The Ogden Standard-Examiner from Ogden, Utah on October 5, 1971 · Page 7
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The Ogden Standard-Examiner from Ogden, Utah · Page 7

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Ogden, Utah
Issue Date:
Tuesday, October 5, 1971
Page:
Page 7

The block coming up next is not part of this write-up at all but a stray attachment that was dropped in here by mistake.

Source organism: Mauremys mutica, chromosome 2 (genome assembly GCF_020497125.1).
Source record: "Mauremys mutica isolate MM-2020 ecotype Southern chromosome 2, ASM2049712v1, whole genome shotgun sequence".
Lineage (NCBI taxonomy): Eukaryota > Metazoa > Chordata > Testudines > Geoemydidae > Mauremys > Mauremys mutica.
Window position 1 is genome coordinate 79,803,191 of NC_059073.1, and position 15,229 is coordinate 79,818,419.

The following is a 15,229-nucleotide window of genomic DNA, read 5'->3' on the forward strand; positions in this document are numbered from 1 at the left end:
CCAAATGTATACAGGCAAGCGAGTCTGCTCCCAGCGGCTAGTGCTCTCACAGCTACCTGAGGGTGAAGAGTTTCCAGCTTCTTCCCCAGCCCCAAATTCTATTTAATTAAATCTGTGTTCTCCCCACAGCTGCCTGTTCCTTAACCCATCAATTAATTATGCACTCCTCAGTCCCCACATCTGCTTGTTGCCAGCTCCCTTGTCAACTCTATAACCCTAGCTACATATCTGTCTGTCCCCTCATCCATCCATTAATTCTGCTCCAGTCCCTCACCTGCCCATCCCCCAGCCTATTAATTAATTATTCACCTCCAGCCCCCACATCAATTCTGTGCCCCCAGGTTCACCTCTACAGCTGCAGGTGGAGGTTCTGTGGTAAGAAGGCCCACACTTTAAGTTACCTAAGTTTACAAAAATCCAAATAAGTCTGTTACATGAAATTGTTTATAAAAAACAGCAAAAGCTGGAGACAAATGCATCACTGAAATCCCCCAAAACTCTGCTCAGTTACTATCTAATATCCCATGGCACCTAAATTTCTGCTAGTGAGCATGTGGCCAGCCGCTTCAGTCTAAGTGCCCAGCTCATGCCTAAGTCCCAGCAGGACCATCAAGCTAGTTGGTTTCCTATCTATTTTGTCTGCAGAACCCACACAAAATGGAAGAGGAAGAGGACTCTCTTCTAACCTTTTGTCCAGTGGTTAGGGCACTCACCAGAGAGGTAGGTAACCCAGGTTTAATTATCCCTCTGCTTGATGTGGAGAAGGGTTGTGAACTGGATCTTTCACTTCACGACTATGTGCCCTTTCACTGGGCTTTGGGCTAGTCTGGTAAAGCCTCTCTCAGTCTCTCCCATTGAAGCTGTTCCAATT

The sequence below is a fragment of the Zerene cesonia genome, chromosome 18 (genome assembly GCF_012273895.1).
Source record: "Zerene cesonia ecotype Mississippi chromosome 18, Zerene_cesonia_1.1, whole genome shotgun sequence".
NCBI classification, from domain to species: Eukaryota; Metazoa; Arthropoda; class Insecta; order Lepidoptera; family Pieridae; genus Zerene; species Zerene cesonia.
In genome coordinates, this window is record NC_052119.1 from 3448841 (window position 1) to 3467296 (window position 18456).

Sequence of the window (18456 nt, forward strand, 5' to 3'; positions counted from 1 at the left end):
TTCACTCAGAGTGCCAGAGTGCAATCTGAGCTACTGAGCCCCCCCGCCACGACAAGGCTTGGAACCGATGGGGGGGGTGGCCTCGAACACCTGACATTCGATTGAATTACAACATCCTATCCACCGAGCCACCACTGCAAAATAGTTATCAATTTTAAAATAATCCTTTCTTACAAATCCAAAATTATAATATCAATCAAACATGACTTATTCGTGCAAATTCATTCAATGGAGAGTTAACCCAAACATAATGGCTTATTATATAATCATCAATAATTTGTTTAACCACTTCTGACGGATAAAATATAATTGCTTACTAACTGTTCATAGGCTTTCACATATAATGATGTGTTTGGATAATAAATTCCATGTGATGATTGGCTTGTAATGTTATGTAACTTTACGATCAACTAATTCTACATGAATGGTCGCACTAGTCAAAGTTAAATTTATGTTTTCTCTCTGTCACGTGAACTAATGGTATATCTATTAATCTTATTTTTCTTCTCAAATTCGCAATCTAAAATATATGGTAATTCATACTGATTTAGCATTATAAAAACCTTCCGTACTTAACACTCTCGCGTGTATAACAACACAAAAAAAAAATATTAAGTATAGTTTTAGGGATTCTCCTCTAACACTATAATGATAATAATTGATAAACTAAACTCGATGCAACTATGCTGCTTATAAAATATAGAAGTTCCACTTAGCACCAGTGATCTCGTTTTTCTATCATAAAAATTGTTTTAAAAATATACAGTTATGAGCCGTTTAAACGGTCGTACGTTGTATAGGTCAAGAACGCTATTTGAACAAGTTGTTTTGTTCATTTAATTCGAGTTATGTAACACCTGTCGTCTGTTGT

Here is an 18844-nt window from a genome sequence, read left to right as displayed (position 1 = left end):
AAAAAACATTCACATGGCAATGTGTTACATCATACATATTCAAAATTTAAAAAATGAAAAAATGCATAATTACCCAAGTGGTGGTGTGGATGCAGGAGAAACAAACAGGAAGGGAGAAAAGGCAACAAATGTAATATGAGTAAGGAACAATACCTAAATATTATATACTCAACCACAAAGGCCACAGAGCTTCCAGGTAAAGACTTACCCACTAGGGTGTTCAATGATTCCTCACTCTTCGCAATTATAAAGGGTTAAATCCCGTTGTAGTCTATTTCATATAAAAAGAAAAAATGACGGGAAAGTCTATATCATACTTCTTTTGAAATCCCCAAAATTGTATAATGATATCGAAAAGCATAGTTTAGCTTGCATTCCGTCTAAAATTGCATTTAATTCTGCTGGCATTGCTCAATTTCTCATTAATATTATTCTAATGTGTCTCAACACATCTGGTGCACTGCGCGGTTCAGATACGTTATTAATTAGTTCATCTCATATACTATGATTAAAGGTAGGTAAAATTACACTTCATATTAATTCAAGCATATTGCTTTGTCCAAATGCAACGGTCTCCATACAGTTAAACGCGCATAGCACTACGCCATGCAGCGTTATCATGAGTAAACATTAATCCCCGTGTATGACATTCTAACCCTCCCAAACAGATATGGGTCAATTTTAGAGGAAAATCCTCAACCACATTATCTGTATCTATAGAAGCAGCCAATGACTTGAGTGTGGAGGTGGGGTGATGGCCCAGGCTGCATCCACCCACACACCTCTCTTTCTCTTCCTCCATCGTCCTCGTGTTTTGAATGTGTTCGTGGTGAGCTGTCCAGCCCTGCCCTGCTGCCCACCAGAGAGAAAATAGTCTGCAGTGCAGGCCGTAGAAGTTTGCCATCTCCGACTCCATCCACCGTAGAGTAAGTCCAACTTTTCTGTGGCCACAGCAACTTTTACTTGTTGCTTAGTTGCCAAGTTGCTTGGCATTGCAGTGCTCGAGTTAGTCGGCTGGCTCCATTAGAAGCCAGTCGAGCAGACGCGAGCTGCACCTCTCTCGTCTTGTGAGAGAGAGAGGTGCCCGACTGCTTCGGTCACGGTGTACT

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Believe/t or Nat/ ^ - . HICKORY" TREES urrtt THE/R TRUNKS JOINED TOGETHER HUMBOLDT C 1769-1859) '•J'-, GERMAN •-"* NATURALIST • C -""ft* E TRAVELER AFTER WHOM 10 TOWNS dND .4- COUMTIES IM THE U.S. ARE NAMED, LIVED TO THE ASS. Or 9O ALTHOU6H HE NEVER. SLEPT MORE THAU 4 HOURS OUT OF EACH -24- Inmates Air Stories Of Brutality BUFFALO, N.Y. .(AP) - An Attica state prison inmate has Osden Standard-Examiner, Tuesday, October 5, 1971 7A GOING BEGGING About'6.1 per cent tion's woi* force many U.S., Switzerland Fail To Okay Judicial Pact testified that state troopers tortured him with lighted cigarettes after police regained control of the prison Sept. 13 following a four-day rebellion which cost 42 lives. Another inmate said a trooper held a rifle to the back of his head, clicked it several times and told'him: "You're gonna die" The,accounts of alleged brutality -were related'Monday in U.S. District Court 'as lawyers of inmates argued for a court order banning the state from interrogating Attica prison inmates in the absence of counsel. They alsc seek easier access into Attica, and court protection of inmates' property. j LIE IN GROUND ! Gary Haynes, 24, convicted of i burglary, said that. after police i secured the prison an officer I made Mm lie on the ground with his legs curled up. ."He put a shotgun shell on top of my knee and told me if I drocped it I was dead," Haynes ,...,„. ^— g . aid. batter lot those graduates with Haynes said he held that po- associate degrees than those sition at least -an hour while|with a B.S. (bachelor of : state troopers on top of the ence) or M.S. (master's)." 1^|^^ - .Mfc^^^^i" ^ "«^ . . ' • Despite Joblessness, Skills in Demand • - •*'.•' ' _ f . • _ it.:™ vinrif- SfrtOT* 'PrtT* By BOB GREENE Associaed Press Writ«r WASHINGTON (AP) cially at technical and vocation-(sonnel in several fields; statement. al schools, are designed'to pre-' ' ' ' r ^ "" na- of the is unem- blue-collar ployed, but and other jobs requiring a broad range of technical skills are going begging. Welders are in critical demand in Georgia while policemen, registered nurses and physical therapists are needed in California. ; In Boston, Carl W. Nickerson says his placement office, has 362 unfilled positions- available with no one to .take them.. , "We've got some jobs we can't 'fill,' especially for welders and machinists,". says an employment official in Dallas. ' Elsewhere, an Associated Press survey shows, the story's the same: Wanted—people with technical skills. , TECHNICAL TRAINING. "There • is a demand for people with more .technical and less theoretical backgrounds," says Prof. Hollas Baird, director of Lincoln College in .Boston. "The job situation is much sci- pare students : for immediate employment -in specialized positions from just below the professional level to those requiring' very limited specialized training" beyond the -high school level. But during the past decade America's high school graduates 'flocked in ever larger numbers to the nation's liberal- arts colleges. Educators point to several reasons for .the trend, including draft deferments and parental pressure. TOO MANY DEGREES? In 1970, the last year for which figures are available, more than one million'persons received bachelor's, master's or doctorate degress. This factor, coupled with others such as cutbacks in the aerospace industry, has resulted in an oversupply in college-trained per- "This year's, seniors faced the toughest employment market in years," according to- the College Placement CouncO. "Employers across the country are hiring 26 per cent fewer seniors and graduate students than last year, an off year in itself." the council says in a . . - i-The American Association of ployment. State Colleges and Universities! reports "significant decreases in the numbers of students with registered education majors" fession this past year for em- and attributes the drop largely to the job shortage. The association estimates 100,000 educators had to look outside the pro- LINGERIE YOU HAVE TO SEE ... ..TO BELICVE! "BOUTIQUE 21 3*70 Washington »IvJ. BERN, Switzerland (AP) — Powerful opposition in Swiss industrial and banking circles apparently has shattered U.S. hopes treaty year that would help U.S. in- of reaching a_ broad with Switzerland this year that would help u.>. m- — r t-oriented Swiss industry, vestigators track down funds undoubtedly has increased catwalk were spitting on me that associations officially con-1 and propping lighted cigarettes suited on the draft during' the| T "° past two months may delay a final accord indefinitely. RELUCTANT SWISS President Nixon's new economic program, which hurts a to^ltT years" for' manslaughter, testified that four guards beat held by American gangsters in secret 1 Swiss bank account . But U.S. officials -still may draw satisfaction from a separate, confidential understanding promising at least increased Swiss cooperation in com- batting tax fraud. The sixth and supposedly last round of preliminary U.S.-Swiss talks on a judicial assistance treaty, described by the Nixon administration as a vital weapon in fighting organized crime, began in Washington last week. A draft treaty spanning rriore than 100 pages was worked out in. 1970, but its text has noti been made public. | Authoritative sources saidj Swiss reluctance'to enter into a deal at this time in which most benefits would go to the United Associate degrees are awarded upon completion of programs taking less than four years to complete. , A number of programs, espe- 45 J RECORDS and TAPES 80c $188 ft track tapei * Tielman .Music Center 1984 W. 5700 S., Roy him with sticks. Two days later, he said, he I was taken to a room and confronted by investigators in I street clothes, who gave him a| piece of paper. Colvin said he was ordered to. sign the paper, but could notl States. isay what it contained. Why disturb your present mortgage? see (I|? 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